Subatomic Quotes

Authors: A B C D E F G H I J K L M N O P Q R S T U V W X Y Z
Categories: A B C D E F G H I J K L M N O P Q R S T U V W X Y Z
We now know the basic rules governing the universe, together with the gravitational interrelationships of its gross components, as shown in the theory of relativity worked out between 1905 and 1916. We also know the basic rules governing the subatomic particles and their interrelationships, since these are very neatly described by the quantum theory worked out between 1900 and 1930. What's more, we have found that the galaxies and clusters of galaxies are the basic units of the physical universe, as discovered between 1920 and 1930... The young specialist in English Lit, having quoted me, went on to lecture me severely on the fact that in every century people have thought they understood the universe at last, and in every century they were proved to be wrong. It follows that the one thing we can say about our modern 'knowledge' is that it is wrong... My answer to him was, when people thought the Earth was flat, they were wrong. When people thought the Earth was spherical they were wrong. But if you think that thinking the Earth is spherical is just as wrong as thinking the Earth is flat, then your view is wronger than both of them put together. The basic trouble, you see, is that people think that 'right' and 'wrong' are absolute; that everything that isn't perfectly and completely right is totally and equally wrong. However, I don't think that's so. It seems to me that right and wrong are fuzzy concepts, and I will devote this essay to an explanation of why I think so. When my friend the English literature expert tells me that in every century scientists think they have worked out the universe and are always wrong, what I want to know is how wrong are they? Are they always wrong to the same degree?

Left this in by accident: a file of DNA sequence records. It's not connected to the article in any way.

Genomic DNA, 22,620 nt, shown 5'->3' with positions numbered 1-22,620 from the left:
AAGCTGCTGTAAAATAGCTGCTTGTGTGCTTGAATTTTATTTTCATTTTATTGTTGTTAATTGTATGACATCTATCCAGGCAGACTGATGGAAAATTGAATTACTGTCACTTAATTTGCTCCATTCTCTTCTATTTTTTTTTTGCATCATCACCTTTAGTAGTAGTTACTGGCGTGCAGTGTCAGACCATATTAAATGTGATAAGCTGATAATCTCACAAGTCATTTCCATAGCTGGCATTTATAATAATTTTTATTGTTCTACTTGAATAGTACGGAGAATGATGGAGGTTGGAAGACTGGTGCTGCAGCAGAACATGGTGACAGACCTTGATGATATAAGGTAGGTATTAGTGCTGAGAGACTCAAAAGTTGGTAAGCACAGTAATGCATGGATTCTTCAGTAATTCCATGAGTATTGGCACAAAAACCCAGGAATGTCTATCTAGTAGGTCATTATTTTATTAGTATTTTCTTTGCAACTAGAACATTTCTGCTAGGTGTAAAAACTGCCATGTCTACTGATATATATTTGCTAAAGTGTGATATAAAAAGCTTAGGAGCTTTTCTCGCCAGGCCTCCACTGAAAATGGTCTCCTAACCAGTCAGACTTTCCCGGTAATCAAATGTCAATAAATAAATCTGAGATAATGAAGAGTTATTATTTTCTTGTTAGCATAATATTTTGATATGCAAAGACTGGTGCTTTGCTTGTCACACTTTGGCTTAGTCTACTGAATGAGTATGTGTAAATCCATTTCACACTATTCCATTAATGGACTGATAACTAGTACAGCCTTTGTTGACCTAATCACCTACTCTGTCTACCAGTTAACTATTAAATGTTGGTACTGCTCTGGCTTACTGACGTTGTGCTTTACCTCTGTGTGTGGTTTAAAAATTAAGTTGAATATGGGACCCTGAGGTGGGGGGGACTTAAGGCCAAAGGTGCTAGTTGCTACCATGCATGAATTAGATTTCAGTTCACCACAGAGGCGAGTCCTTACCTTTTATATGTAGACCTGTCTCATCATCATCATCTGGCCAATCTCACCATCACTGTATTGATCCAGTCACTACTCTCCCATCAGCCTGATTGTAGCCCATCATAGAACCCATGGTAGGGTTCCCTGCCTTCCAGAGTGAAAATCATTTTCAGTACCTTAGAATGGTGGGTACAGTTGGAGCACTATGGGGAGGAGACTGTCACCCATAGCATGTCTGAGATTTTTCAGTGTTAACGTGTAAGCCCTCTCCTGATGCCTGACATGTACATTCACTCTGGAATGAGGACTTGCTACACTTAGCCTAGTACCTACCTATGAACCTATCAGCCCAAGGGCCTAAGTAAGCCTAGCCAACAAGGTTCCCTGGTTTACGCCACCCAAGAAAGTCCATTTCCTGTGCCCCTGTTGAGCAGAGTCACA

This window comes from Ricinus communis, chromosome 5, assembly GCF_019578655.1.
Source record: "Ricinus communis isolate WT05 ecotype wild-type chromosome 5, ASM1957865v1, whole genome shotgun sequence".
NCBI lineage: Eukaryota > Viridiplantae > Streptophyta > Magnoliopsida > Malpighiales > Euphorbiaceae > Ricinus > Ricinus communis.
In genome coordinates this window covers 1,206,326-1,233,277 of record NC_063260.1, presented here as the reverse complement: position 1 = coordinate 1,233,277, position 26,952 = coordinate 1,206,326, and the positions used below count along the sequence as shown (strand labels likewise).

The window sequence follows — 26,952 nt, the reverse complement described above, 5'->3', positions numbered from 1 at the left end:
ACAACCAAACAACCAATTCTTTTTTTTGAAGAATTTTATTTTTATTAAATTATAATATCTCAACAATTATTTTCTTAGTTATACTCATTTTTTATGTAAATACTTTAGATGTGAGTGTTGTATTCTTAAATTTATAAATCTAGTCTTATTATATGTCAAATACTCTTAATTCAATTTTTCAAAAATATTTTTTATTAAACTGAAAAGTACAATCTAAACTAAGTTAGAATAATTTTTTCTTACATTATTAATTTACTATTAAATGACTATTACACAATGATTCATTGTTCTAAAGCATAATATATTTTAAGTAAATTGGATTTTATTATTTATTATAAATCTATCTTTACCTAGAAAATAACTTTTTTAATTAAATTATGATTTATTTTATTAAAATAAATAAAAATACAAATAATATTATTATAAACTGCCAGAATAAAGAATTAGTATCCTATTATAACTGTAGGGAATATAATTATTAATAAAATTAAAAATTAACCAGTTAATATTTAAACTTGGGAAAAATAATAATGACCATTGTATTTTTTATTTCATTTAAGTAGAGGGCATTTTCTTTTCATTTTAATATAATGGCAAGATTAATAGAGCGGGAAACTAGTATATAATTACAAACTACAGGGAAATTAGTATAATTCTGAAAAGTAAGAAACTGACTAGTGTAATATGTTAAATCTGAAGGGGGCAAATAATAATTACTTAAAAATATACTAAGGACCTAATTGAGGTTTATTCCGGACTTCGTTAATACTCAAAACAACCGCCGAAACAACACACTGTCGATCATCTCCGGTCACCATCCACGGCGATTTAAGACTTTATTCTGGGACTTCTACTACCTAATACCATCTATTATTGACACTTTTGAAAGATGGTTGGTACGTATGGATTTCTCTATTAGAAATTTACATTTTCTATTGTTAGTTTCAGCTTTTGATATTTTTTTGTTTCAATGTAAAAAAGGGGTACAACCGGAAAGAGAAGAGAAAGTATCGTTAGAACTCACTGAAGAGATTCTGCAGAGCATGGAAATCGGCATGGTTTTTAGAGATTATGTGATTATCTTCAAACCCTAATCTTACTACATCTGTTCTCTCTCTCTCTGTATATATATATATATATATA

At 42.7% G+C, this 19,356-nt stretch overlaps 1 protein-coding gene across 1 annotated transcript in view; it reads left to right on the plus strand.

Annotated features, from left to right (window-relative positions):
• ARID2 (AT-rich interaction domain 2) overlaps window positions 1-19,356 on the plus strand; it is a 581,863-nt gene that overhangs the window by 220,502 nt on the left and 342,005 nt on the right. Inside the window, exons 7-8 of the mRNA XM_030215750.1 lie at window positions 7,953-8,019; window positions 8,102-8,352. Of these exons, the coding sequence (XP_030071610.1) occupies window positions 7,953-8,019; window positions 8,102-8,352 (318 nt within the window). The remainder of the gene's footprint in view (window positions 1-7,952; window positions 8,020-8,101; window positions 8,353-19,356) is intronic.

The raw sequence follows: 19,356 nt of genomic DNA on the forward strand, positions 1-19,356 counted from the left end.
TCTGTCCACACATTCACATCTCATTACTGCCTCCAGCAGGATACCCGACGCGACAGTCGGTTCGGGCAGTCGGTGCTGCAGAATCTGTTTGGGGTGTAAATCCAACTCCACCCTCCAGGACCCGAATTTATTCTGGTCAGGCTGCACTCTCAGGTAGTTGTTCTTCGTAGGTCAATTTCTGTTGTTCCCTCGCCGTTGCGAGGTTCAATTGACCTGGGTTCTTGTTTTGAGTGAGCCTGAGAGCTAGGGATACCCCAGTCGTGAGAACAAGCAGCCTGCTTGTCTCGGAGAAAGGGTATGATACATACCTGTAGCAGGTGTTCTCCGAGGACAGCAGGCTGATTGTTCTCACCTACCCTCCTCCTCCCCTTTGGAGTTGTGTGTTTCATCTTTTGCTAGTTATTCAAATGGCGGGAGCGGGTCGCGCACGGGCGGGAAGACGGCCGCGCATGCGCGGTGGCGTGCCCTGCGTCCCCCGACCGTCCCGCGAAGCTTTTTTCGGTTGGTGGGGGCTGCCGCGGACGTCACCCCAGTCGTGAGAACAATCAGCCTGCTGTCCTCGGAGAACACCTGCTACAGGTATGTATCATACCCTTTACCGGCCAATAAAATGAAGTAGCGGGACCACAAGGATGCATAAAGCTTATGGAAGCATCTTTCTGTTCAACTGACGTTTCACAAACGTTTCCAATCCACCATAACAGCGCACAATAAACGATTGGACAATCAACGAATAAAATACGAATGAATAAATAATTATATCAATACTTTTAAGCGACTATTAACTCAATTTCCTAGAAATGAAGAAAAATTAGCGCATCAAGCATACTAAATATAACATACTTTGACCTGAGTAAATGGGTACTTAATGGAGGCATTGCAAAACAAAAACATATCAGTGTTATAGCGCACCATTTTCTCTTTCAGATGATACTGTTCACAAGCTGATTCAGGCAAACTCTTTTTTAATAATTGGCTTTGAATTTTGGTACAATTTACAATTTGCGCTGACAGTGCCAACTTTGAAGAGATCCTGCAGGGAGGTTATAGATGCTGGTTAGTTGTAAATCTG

Isaac Asimov
The greatest mystery the universe offers is not life but size. Size encompasses life, and the Tower encompasses size. The child, who is most at home with wonder, says: Daddy, what is above the sky? And the father says: The darkness of space. The child: What is beyond space? The father: The galaxy. The child: Beyond the galaxy? The father: Another galaxy. The child: Beyond the other galaxies? The father: No one knows. You see? Size defeats us. For the fish, the lake in which he lives is the universe. What does the fish think when he is jerked up by the mouth through the silver limits of existence and into a new universe where the air drowns him and the light is blue madness? Where huge bipeds with no gills stuff it into a suffocating box and cover it with wet weeds to die? Or one might take the tip of the pencil and magnify it. One reaches the point where a stunning realization strikes home: The pencil tip is not solid; it is composed of atoms which whirl and revolve like a trillion demon planets. What seems solid to us is actually only a loose net held together by gravity. Viewed at their actual size, the distances between these atoms might become league, gulfs, aeons. The atoms themselves are composed of nuclei and revolving protons and electrons. One may step down further to subatomic particles. And then to what? Tachyons? Nothing? Of course not. Everything in the universe denies nothing; to suggest an ending is the one absurdity. If you fell outward to the limit of the universe, would you find a board fence and signs reading DEAD END? No. You might find something hard and rounded, as the chick must see the egg from the inside. And if you should peck through the shell (or find a door), what great and torrential light might shine through your opening at the end of space? Might you look through and discover our entire universe is but part of one atom on a blade of grass? Might you be forced to think that by burning a twig you incinerate an eternity of eternities? That existence rises not to one infinite but to an infinity of them?

Stephen King
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